Pirate fishing hurts everyone

Author:
Updated:
Original:

Its fancy name is “illegal, unreported and unregulated fishing,” but call it what it is — pirate fishing. The good news, however, is that President Obama has signed a bipartisan bill to tackle the problem that impacts all anglers, recreational or commercial.

The “Illegal, Unreported, and Unregulated Fishing Enforcement Act of 2015” (IUU) strengthens international fisheries by aiming to stop vessels suspected of fishing illegally from selling their catch in U.S. markets. Specifically, the legislation implements the international Port State Measures Agreement, an important 2009 treaty that requires signatory nations to deny entry and services to any ships that have fished illegally and, most importantly, to share information about those vessels with international partners.

The implications of the IUU cut across fishing interests. For recreational anglers, the move to decrease pirate fishing can lead to healthier and more plentiful fish stocks and, it follows, less need for sudden and often unjustified closures to recreational anglers by National Marine Fisheries.

On the commercial side, the United States is a big fish importer and has applicable regulations to sustain fisheries, albeit recreational anglers rightfully continue to call for a more scientific approach to fish management.

That said, there’s no question global illegal fishing activities force U.S. commercial fishermen to compete on an uneven playing field. If nothing else, the IUU could help combat overfishing around the world and provides for much-needed stiffer enforcement against those who break the law.

Illegal and unreported fishing alone accounts for catches worth as much as $23.5 billion annually or, it is estimated, up to 26 million tons of fish. Further, it’s believed illegal catches constitute about 20 percent of all the seafood we import in the United States. And consumers are often defrauded by intentional mislabeling of seafood in the marketplace.

The IUU will help federal prosecution of pirate fishing. Moreover, it’s another positive move for overall fishing. For example, it goes hand-in-hand with increased efforts by the U.S. Coast Guard to intercept illegal fishing boats in U.S. waters of the Gulf of Mexico where Mexican fishing vessels have been illegally slipping in and out of U.S. waters.

Regardless of whether or not you think our U.S. fisheries management is getting the job done well, pirate fishing clearly undermines all efforts for sustainable fisheries management. This is particularly true on the open seas — waters beyond the jurisdiction of coastal states — and it has substantial social and economic ramifications. The marine industry stands for credible management of our fisheries and the IUU should be applauded as a step in the right direction.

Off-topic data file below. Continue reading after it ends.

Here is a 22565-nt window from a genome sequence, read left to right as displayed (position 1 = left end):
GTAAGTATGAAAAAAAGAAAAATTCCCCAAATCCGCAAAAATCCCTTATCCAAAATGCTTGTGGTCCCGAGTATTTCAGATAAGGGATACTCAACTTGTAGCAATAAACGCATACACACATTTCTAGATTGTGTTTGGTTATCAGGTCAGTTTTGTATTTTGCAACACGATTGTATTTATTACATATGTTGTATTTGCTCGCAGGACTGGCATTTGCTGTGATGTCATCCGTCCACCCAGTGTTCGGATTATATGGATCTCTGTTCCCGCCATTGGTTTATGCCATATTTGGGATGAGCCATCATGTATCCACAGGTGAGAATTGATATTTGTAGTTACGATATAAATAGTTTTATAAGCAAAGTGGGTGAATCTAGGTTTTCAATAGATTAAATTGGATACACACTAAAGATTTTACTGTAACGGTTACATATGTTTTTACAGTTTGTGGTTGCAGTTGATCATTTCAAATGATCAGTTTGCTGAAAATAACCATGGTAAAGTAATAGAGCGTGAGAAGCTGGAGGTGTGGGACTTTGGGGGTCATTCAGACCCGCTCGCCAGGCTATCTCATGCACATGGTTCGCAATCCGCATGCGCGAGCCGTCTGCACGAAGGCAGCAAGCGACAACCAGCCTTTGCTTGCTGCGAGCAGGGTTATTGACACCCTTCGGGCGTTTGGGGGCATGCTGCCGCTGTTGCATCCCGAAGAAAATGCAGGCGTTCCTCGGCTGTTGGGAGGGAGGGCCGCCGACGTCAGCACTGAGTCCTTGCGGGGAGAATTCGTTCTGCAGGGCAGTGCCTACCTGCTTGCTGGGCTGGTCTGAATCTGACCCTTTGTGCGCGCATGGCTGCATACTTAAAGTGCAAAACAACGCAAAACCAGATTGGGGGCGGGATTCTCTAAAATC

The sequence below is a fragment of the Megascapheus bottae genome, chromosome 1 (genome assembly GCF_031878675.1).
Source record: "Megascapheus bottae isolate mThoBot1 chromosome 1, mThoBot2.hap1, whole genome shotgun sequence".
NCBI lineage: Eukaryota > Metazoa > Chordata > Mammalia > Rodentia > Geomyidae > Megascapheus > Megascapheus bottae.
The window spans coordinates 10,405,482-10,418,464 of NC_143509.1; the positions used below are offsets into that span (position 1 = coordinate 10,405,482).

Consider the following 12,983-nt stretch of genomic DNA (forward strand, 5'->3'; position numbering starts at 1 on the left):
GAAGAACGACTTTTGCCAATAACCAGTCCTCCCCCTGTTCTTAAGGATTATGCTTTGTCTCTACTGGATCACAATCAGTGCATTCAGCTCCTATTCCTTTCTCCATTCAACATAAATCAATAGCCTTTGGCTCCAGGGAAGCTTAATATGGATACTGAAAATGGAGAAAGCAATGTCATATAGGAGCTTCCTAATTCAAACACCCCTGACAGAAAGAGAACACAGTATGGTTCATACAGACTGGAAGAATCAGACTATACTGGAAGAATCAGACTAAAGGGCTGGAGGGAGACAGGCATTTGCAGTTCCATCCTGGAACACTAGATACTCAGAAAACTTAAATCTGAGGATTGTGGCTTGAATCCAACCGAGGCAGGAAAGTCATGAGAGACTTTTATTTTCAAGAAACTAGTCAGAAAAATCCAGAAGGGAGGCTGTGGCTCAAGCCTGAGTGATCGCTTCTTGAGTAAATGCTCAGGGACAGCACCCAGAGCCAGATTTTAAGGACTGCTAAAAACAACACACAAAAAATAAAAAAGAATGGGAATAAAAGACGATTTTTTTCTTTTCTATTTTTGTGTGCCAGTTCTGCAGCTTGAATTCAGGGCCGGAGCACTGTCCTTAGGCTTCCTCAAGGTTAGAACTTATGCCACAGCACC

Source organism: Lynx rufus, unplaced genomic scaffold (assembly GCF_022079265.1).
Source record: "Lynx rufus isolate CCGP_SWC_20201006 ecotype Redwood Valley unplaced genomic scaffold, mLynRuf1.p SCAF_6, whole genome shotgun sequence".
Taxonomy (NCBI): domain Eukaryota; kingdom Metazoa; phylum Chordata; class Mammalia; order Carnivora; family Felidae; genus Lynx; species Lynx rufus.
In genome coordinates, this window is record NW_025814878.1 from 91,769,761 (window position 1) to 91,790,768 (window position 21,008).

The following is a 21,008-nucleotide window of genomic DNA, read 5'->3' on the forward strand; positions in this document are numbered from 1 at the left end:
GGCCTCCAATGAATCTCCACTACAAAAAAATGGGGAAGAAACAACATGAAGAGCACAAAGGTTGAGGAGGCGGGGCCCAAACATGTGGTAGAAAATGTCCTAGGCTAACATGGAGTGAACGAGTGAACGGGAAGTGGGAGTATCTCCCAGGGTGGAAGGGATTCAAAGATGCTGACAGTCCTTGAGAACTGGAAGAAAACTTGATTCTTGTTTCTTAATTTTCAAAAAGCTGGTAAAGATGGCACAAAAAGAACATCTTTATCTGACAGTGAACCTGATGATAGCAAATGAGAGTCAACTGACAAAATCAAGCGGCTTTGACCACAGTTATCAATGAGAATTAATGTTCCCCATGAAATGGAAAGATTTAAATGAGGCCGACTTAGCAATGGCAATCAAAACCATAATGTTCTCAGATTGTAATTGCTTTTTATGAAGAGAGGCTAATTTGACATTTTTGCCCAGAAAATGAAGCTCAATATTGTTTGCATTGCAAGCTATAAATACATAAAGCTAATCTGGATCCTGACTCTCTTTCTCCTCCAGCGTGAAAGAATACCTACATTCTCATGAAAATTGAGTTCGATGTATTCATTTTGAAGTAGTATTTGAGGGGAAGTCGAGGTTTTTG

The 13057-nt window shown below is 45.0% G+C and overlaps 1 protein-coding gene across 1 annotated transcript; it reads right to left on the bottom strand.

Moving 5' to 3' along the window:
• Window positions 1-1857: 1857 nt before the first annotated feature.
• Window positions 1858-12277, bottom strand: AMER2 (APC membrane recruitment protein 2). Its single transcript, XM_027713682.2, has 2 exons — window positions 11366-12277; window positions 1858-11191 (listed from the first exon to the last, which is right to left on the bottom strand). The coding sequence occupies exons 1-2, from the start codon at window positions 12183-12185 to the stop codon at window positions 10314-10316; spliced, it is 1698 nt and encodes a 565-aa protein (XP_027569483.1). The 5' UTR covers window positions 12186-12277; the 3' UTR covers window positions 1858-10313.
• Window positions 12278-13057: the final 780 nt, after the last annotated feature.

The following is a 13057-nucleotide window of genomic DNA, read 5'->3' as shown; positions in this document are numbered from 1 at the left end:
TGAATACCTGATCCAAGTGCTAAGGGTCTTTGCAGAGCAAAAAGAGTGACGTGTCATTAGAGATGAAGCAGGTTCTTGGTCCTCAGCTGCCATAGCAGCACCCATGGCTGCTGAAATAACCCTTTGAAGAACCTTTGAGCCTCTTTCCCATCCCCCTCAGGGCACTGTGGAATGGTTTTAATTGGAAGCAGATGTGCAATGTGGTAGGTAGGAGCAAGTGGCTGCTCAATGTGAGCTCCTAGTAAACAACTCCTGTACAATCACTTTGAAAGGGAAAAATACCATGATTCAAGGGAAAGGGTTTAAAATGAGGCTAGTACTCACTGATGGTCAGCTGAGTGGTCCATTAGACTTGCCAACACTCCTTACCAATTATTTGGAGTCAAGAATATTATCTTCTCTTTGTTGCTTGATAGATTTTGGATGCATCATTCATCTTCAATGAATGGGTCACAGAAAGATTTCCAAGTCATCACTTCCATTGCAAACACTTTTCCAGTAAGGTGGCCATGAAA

The IUU bill was introduced by Reps. Madeleine Z. Bordallo, D-Guam, in the House and Sen. Lisa Murkowski, R-Alaska, in the Senate.

Related

Netherlands Eases Covid Measures as Metstrade Approaches

The moves by the Dutch government open up travel prior to the show, which is scheduled for Nov. 16-18 at RAI Amsterdam.

Coming to America

Swedish electric boat builder X Shore has established a North American sales office in Newport, R.I.

Registration Opens for ABYC Standards Week

Scheduled for Jan. 10-14, the conference includes sessions to review current and new standards, the group’s annual meeting and the Marine Law Symposium.

New Initiatives To Push Boating Safety

The Marine Industries Association of Southwest Florida and Discover Boating are promoting on-water safety, one in a digital format and and one analog.

Yamaha Develops Electric Propulsion System

The Harmo system comprises a rim-drive electric motor that turns an impeller.

Mercury Supports Local Food Drive

Employees in Fond du Lac, Wis., donated more than $5,600 and 2,500 pounds of food during the company’s annual Fill the Boat to Cast Out Hunger drive.

A Record Cannes Show

The first major boat show to be held in Europe in more than a year drew 54,400 attendees during its six-day run.

Iconic Cleveland Show Returns to the I-X Center

Also, the Northwest Marine Trade Association is offering grants to promote boating and fishing.